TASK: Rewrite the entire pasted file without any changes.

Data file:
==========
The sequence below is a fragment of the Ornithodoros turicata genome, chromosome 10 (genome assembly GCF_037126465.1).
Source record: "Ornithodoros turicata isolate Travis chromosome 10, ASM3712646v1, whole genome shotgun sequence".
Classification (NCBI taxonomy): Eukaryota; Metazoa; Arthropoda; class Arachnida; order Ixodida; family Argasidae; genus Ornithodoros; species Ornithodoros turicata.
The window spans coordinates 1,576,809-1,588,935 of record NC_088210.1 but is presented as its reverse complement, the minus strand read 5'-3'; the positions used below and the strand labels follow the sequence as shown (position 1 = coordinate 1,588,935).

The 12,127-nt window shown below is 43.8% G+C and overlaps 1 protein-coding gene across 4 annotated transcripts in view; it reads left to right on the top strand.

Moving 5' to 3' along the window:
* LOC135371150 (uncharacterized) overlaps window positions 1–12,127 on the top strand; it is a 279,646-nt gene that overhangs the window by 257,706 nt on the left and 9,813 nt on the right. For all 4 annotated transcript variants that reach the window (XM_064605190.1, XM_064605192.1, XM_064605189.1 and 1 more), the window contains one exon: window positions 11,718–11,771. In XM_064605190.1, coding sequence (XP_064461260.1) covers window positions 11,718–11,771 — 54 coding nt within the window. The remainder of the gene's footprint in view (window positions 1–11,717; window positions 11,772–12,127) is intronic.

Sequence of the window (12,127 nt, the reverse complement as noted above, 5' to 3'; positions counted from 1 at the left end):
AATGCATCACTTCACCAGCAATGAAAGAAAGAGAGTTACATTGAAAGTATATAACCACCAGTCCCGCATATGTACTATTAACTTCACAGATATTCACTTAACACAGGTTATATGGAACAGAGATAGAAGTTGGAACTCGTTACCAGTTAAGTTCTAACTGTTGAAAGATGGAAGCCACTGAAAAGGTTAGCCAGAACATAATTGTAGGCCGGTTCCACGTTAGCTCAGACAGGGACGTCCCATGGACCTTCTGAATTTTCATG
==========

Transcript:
The sequence below is a fragment of the Ornithodoros turicata genome, chromosome 10 (genome assembly GCF_037126465.1).
Source record: "Ornithodoros turicata isolate Travis chromosome 10, ASM3712646v1, whole genome shotgun sequence".
Classification (NCBI taxonomy): Eukaryota; Metazoa; Arthropoda; class Arachnida; order Ixodida; family Argasidae; genus Ornithodoros; species Ornithodoros turicata.
The window spans coordinates 1,576,809-1,588,935 of record NC_088210.1 but is presented as its reverse complement, the minus strand read 5'-3'; the positions used below and the strand labels follow the sequence as shown (position 1 = coordinate 1,588,935).

The 12,127-nt window shown below is 43.8% G+C and overlaps 1 protein-coding gene across 4 annotated transcripts in view; it reads left to right on the top strand.

Moving 5' to 3' along the window:
* LOC135371150 (uncharacterized) overlaps window positions 1–12,127 on the top strand; it is a 279,646-nt gene that overhangs the window by 257,706 nt on the left and 9,813 nt on the right. For all 4 annotated transcript variants that reach the window (XM_064605190.1, XM_064605192.1, XM_064605189.1 and 1 more), the window contains one exon: window positions 11,718–11,771. In XM_064605190.1, coding sequence (XP_064461260.1) covers window positions 11,718–11,771 — 54 coding nt within the window. The remainder of the gene's footprint in view (window positions 1–11,717; window positions 11,772–12,127) is intronic.

Sequence of the window (12,127 nt, the reverse complement as noted above, 5' to 3'; positions counted from 1 at the left end):
AATGCATCACTTCACCAGCAATGAAAGAAAGAGAGTTACATTGAAAGTATATAACCACCAGTCCCGCATATGTACTATTAACTTCACAGATATTCACTTAACACAGGTTATATGGAACAGAGATAGAAGTTGGAACTCGTTACCAGTTAAGTTCTAACTGTTGAAAGATGGAAGCCACTGAAAAGGTTAGCCAGAACATAATTGTAGGCCGGTTCCACGTTAGCTCAGACAGGGACGTCCCATGGACCTTCTGAATTTTCATG